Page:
It’s life as we know it, but not how you think

A group exhibition titled “Please Fasten Your Seatbelt as We Are Experiencing Some Turbulence” examines how a wide array of aesthetic positions can reflect, refract and bear witness to an uncertain state of global affairs.

Co-presented with the David Kordansky Gallery from Los Angeles, the exhibition at the Leo Xu Projects gallery runs through the end of April.

At a time when political, ecological and spiritual values are being questioned by people from across the ideological spectrum, and disagreements and dispersion are the order of the day, the world is still more interconnected than ever before.

A new video by Liu Shiyuan commissioned by international “frieze magazine for its April 2017 issue, for instance, provides an all-too-familiar look at an exchange of instant messages between two Twitter accounts, with the interlocutors ruminating on their ennui and their skewed, skeptical engagement with both the contemporary art community and political corruptions.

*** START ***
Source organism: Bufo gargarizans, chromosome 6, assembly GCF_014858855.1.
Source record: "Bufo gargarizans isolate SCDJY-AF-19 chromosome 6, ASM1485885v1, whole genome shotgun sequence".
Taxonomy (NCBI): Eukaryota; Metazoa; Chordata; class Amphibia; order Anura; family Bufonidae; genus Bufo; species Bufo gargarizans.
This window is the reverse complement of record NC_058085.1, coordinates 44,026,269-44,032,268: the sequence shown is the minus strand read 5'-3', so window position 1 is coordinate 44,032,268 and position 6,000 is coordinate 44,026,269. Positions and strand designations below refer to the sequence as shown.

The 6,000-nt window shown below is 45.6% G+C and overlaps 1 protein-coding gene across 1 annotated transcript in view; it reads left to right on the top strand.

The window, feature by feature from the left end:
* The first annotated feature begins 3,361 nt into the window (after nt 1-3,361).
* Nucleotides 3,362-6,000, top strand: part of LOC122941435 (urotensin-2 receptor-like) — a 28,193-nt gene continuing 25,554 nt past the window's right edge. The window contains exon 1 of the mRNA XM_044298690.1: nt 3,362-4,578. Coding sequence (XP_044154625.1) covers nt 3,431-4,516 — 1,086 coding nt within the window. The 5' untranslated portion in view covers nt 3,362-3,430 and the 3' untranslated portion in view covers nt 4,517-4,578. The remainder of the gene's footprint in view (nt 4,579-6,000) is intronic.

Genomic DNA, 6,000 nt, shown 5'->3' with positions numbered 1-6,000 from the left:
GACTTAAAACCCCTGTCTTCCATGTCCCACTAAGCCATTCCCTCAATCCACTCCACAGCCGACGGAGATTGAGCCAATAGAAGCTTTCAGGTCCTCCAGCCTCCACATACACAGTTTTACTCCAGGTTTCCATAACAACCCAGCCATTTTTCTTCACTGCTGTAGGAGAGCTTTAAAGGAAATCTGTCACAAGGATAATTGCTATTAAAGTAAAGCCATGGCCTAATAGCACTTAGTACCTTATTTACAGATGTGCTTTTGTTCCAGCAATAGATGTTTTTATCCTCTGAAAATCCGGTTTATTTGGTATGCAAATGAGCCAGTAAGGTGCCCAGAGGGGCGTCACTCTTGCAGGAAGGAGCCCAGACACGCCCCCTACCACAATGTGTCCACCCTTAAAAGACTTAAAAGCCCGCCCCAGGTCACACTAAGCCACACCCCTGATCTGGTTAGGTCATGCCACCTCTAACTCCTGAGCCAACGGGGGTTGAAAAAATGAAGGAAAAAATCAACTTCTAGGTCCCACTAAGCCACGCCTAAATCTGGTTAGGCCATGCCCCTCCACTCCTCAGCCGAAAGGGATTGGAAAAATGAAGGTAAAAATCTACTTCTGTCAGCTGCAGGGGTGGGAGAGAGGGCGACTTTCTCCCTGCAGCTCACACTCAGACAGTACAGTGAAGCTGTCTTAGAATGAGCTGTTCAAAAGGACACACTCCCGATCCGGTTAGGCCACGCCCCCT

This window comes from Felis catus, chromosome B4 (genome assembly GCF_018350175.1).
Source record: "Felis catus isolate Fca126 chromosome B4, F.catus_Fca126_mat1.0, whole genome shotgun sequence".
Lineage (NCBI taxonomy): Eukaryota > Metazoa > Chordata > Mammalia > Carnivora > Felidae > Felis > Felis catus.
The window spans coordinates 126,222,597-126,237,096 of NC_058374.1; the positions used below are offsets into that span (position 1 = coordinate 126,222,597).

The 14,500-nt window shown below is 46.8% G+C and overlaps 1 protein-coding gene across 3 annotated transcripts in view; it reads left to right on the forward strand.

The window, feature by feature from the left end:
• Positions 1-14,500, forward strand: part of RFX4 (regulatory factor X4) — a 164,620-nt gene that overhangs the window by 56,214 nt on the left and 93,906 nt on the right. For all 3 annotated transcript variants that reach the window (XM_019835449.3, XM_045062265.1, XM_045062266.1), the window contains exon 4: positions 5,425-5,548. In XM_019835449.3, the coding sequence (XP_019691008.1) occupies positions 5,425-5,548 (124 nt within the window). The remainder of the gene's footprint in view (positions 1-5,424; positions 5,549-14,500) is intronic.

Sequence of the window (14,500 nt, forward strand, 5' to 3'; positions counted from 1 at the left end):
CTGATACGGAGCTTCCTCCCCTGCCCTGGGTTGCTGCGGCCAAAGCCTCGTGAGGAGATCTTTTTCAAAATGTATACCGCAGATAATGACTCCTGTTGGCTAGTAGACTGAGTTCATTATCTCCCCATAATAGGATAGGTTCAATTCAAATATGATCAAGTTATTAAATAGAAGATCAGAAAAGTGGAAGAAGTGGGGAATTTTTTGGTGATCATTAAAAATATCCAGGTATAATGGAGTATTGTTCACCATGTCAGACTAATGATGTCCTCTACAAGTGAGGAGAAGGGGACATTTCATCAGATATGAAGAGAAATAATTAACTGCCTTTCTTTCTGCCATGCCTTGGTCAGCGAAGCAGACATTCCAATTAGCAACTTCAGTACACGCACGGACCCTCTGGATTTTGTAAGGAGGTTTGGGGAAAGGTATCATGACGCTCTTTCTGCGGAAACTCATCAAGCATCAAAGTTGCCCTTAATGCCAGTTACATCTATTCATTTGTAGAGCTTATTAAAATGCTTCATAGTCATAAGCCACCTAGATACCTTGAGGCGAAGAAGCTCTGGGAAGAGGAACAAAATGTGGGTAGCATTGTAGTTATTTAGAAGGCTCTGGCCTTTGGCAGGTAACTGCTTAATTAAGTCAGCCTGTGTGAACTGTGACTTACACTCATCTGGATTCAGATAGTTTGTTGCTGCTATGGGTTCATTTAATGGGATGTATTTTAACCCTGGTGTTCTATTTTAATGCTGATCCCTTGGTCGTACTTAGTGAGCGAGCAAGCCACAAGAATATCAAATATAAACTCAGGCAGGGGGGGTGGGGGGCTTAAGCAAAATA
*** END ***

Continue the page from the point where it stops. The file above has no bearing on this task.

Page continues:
Heman Chong’s text-based wall work, meanwhile, explores strategies involved in political scandal and sabotage.

Gabriel Lester and Jonas Lund’s “Iris: The Tragedy 2016,” an installation of camera lenses algorithmically synchronized to Donald Trump’s infamous Twitter account, operates to capture and caption visions timed to the activities and updates of Trump’s tweets.

By working openly with popular imagery, artists like Kathryn Andrews and Ming Wong engender critical reflection on otherwise fleeting forms. No matter how unpredictable the present instant might be, art is made for viewers who will see it in the future.

Its very existence is thus precipitated on, and inspired by, the belief that life on this planet, both as we know it and as we don’t, will continue to thrive.


Date: Through April 30

Venue: Leo Xu Projects

Address: Bldg 3, 49 Fuxing Rd W.